Richie, 47, M&S Lincoln
50% of net proceeds from your purchase of a gift subscription will go direct to Richie,
I want to do this My Pitch in tribute to my dog Stix, who died five months ago. He was old and poorly and he’d had a hard life spent outside with me aside from four months at the start of his life. It takes its toll on your body. It’s lonely without him but because I’ve got so many friends who cared for him like I did, it’s nice to talk about him and our experiences together.
Up until 2003 I’d never had genuine caring friends like I have now. That changed, once I met one little old lady up in John O’Groats. That was a big, big turning point in my life. I slept in a bus shelter in the same street for a few days and Doris, god bless her, lived opposite the bus shelter and saw me in the same state for a long time. She came over with a slice of toast and a cup of tea. I thought, if this little old lady who is absolutely petrified, shaking with fear, wants something to do with me at my worst, why wouldn’t I want to show her my best side?
After that, I went down south and made a friend in Exeter and suggested to her that she get herself a pet to care for. We went to a place outside of Exeter to get the puppy and that’s how I met Stix. But when I went around I realised that she couldn’t look after him. But in the 11-day period where I tried to find someone to care for him, I found out I loved him for that little mischievous puppy that he was. I couldn’t let him go because I was so attached to him.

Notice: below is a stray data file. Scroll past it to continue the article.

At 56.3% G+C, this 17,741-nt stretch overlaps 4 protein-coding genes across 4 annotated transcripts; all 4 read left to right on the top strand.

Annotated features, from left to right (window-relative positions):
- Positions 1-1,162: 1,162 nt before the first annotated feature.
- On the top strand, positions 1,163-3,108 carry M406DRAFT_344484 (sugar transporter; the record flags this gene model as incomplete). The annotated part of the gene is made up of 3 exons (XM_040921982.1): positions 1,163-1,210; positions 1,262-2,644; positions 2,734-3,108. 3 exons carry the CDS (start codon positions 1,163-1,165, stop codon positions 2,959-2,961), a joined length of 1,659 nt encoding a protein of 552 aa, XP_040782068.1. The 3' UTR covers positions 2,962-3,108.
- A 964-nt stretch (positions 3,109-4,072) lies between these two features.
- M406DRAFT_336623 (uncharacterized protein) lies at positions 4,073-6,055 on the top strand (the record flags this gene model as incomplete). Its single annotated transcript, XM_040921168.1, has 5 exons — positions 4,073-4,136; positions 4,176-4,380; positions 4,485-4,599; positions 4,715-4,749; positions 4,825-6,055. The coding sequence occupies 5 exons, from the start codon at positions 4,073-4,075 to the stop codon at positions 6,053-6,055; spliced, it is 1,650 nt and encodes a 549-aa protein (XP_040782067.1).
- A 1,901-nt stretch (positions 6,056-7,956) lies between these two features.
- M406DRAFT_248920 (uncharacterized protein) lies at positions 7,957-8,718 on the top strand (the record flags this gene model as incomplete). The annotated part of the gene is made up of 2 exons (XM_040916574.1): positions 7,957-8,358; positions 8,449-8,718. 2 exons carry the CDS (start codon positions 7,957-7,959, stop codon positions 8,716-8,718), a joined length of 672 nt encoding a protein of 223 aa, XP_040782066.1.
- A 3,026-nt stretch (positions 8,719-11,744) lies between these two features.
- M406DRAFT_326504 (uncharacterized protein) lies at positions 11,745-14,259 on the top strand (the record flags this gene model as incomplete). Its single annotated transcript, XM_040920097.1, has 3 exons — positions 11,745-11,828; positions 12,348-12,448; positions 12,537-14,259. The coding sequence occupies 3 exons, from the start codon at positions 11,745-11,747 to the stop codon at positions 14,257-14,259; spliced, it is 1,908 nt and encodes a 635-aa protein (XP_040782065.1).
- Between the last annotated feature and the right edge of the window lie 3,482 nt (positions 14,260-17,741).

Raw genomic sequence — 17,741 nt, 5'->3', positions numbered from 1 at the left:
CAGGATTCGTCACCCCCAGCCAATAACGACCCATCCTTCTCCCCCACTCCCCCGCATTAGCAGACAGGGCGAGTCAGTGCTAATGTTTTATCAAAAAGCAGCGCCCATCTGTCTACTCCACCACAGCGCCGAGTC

We spent 14 years, eight months and six days together and they were the best years of my life. Because I had to put him first, he taught me so much and hopefully I taught him so much. I don’t know how to put it into words how they change your life for the better.
My customers found out that I’m going to have my leg amputated later this year because I only have seven per cent of my circulation left in it. So they raised more than £5,000 to tide me over in the six to eight weeks when I won’t be able to sell. It’s amazing.
I have some amazing friends and family in Lincoln and I care for them as much as they care for me. That’s why I come and sell the magazine every day no matter what the weather throws at me. The Big Issue gives me a reason to get up in the morning, to interact with people and build friendships. I’d like to say thank you to absolutely everybody who has supported me and is helping me. I can’t do this on my own. I cherish absolutely every one of my friends and customers. It’s overwhelming to know that our friendships go that deep.
If my leg wasn’t so bad I would get another dog straight away. As soon as I get my leg sorted and get used to the prosthetic, that’s the first thing on the agenda. I can give one such a good home and take care of them.
Image: Patrick Stubbs
Marks & Spencer Lincoln, High Street, Lincoln, UK